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Poll: Where Republican candidates align with most Americans — and where they don't

Republican presidential candidates (from left) former New Jersey Gov. Chris Christie, former U.N. Ambassador Nikki Haley, Florida Gov. Ron DeSantis and Vivek Ramaswamy participate in the NewsNation Republican Presidential Primary Debate at the University of Alabama on Dec. 6 in Tuscaloosa.
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Republican presidential candidates (from left) former New Jersey Gov. Chris Christie, former U.N. Ambassador Nikki Haley, Florida Gov. Ron DeSantis and Vivek Ramaswamy participate in the NewsNation Republican Presidential Primary Debate at the University of Alabama on Dec. 6 in Tuscaloosa.

Republicans on the campaign trail are pushing several ideas. Some are in step with the majority of Americans while others are not, the latest NPR/PBS NewsHour/Marist poll finds.

The survey tested policy prescriptions on some of the most hot-button political issues facing the country, from abortion rights and gender identity to immigration, foreign aid, trade and what to do about the national debt.

Most Republicans presidential candidates are largely aligned with a majority of poll respondents when it comes to believing gender is determined at birth (59%), that abortion should be decided by the states (54%) and that a border wall should continue being built (54%).

But those who hold the following positions are more out of step with most Americans:

  • that birthright citizenship for children of immigrants in the U.S. illegally should end (63% in the poll said it should continue); 
  • wanting cuts to Social Security and Medicare to address the national debt (62% said don't do it); 
  • that the U.S. should stop trading with China (61% said it should not); 
  • and if they believe abortion should be banned after 6 weeks (just 39% of respondents believe that).

There are closer splits among poll respondents on whether Palestinian refugees should not be allowed in the country (50% said they should not be allowed), as some candidates have suggested, and if subsidies for electric vehicles are a good idea (50% said it's government overreach).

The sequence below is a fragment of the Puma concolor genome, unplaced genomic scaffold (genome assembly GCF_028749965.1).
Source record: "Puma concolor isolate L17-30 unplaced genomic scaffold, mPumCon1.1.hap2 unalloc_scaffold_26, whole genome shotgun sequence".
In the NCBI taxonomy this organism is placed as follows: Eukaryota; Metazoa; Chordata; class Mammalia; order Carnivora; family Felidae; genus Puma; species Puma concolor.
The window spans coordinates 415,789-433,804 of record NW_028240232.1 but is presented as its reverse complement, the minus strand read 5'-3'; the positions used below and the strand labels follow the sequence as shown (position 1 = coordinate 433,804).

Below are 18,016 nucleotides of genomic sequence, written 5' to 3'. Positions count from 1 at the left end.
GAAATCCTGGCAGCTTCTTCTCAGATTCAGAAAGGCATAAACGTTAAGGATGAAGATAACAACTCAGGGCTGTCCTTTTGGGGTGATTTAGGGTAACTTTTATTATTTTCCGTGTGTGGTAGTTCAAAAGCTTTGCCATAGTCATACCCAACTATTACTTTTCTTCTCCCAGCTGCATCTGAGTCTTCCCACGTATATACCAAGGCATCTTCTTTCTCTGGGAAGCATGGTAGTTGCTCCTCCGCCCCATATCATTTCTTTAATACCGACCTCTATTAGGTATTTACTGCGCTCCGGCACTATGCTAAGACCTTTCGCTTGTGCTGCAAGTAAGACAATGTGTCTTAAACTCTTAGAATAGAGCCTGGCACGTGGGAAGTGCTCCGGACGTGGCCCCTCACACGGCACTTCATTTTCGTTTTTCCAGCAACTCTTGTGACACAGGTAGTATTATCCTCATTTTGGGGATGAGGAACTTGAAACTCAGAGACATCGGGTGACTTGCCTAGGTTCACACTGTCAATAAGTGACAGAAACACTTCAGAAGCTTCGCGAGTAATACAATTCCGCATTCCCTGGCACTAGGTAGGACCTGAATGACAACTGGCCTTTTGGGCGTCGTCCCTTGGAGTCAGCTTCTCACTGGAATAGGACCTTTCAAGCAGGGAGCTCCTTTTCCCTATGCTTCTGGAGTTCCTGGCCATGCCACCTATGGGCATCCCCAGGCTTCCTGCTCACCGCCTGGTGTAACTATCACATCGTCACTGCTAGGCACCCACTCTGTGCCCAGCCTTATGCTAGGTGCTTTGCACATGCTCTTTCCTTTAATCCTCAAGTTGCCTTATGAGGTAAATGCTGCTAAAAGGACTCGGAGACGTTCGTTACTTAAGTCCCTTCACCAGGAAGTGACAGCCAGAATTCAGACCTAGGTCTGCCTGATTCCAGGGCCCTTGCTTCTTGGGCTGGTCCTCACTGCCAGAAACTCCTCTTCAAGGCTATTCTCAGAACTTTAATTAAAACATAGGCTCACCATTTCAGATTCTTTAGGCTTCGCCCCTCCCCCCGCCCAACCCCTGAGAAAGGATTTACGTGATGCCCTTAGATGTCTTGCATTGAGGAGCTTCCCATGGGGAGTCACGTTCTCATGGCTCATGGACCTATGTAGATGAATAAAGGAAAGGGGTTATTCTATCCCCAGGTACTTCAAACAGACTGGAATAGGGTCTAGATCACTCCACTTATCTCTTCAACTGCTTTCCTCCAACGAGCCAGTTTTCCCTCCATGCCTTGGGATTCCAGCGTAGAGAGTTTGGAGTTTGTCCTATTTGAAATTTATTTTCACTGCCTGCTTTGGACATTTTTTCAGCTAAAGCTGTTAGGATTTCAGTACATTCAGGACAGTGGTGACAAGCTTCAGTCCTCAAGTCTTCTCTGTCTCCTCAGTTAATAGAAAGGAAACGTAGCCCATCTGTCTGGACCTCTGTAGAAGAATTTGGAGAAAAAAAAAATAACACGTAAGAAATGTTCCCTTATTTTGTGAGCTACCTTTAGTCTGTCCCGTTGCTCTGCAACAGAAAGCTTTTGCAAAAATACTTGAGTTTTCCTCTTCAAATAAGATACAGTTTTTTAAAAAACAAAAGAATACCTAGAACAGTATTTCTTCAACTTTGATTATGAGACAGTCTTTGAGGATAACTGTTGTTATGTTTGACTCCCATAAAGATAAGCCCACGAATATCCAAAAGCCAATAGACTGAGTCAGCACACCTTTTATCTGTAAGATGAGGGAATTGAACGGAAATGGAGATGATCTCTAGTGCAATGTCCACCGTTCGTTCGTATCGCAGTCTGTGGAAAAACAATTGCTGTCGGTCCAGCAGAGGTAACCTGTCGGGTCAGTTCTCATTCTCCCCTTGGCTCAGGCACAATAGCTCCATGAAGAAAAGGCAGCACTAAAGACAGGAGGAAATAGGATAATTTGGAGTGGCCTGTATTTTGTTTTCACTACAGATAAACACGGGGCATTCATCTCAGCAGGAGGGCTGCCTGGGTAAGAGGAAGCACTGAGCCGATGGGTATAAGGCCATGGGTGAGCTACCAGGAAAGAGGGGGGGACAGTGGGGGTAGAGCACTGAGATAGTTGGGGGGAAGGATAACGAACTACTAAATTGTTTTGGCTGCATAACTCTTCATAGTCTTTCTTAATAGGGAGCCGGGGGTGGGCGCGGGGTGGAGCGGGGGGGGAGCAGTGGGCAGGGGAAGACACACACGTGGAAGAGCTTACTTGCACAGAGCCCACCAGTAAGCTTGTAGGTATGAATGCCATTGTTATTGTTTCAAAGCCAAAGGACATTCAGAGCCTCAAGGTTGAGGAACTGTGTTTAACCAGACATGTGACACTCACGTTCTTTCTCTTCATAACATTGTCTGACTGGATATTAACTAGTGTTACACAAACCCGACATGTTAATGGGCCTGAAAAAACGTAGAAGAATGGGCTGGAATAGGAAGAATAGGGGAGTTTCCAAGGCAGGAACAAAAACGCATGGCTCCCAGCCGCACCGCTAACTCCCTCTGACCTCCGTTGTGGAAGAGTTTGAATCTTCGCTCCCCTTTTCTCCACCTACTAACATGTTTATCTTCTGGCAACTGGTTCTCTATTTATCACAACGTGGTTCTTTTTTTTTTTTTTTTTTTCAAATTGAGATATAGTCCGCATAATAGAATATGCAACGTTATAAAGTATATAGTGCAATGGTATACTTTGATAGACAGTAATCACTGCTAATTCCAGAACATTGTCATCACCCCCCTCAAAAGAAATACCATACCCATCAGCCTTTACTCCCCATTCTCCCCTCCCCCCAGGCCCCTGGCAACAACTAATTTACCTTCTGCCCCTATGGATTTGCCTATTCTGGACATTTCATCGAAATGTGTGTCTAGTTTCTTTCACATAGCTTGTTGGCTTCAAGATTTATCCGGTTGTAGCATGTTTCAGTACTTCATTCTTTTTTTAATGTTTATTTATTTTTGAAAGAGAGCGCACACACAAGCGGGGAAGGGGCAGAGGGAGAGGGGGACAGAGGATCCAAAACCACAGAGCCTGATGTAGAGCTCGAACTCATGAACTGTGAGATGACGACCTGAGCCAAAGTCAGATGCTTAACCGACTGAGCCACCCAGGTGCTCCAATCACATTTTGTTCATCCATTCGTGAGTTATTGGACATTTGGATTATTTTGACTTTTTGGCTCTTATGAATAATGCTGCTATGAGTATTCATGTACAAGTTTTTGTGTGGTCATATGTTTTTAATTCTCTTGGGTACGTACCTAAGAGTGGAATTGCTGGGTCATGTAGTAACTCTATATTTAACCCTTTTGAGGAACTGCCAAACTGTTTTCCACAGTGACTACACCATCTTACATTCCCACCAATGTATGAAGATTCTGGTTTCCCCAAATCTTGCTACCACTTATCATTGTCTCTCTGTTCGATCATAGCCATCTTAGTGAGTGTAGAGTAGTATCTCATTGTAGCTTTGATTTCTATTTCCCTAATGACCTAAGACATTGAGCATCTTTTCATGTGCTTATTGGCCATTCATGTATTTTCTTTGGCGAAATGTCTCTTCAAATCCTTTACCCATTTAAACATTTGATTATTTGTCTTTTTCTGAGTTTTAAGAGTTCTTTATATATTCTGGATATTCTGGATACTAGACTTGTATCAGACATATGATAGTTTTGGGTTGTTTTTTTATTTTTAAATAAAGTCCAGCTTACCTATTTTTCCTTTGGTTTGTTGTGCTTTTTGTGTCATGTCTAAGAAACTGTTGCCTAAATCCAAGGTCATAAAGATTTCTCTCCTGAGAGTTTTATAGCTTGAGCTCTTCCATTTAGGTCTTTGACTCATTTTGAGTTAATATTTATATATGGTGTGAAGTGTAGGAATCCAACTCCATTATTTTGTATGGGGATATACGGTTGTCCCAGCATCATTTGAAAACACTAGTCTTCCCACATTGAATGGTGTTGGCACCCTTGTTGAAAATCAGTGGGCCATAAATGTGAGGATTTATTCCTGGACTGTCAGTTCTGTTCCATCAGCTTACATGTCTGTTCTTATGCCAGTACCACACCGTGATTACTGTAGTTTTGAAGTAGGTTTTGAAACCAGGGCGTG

The country is even more evenly divided on whether they approve of the impeachment inquiry into President Biden (49% said yes, 48% said no) and on funding the wars in Ukraine and Israel.

Meanwhile, despite a growing narrative in recent weeks that former President Donald Trump has gained an edge over Biden in a potential rematch from four years ago, respondents to the NPR poll were equally split on who they would pick to be president again between the two men.

And both men are also almost equally disliked.

Neither Trump nor Biden is well-liked

Trump and Biden's favorability ratings nearly mirror each other, and neither is well-liked – 53% view Biden unfavorably, and even more, 56%, view Trump in a negative light.

While Biden is clearly vulnerable with just a 40% job approval rating, he is statistically tied with Trump in a hypothetical head-to-head matchup: 49% for Biden, 48% for Trump.

Of course, elections aren't decided by the popular vote. Democrats have won seven of the last eight popular votes for president, but they only won five of those elections because of the Electoral College and how electoral votes are distributed.

So Biden likely needs a bigger lead than a single point to translate to an Electoral College victory. In 2020, for example, Biden was leading Trump by an average of 8 points heading into Election Day.

With their respective bases, both men also have similar ratings to each other in the NPR poll — about 8 in 10 Democrats like Biden, and 8 in 10 Republicans like Trump. And both see a boost with their bases when matched up against the other — 91% of Democrats said they would choose Biden over Trump, and 93% of Republicans said the opposite.

It's a reminder that approval and favorability ratings do not necessarily indicate how people would vote when given a narrower choice.

Most want some restrictions on abortion, but they also want it legal at 15 weeks or later

Six in 10 said they want abortion available at least up until 15 weeks of a pregnancy.

Just 1 in 5 said it should never be allowed, and another 1 in 5 said it should be available only up until six weeks — before many women even know they're pregnant.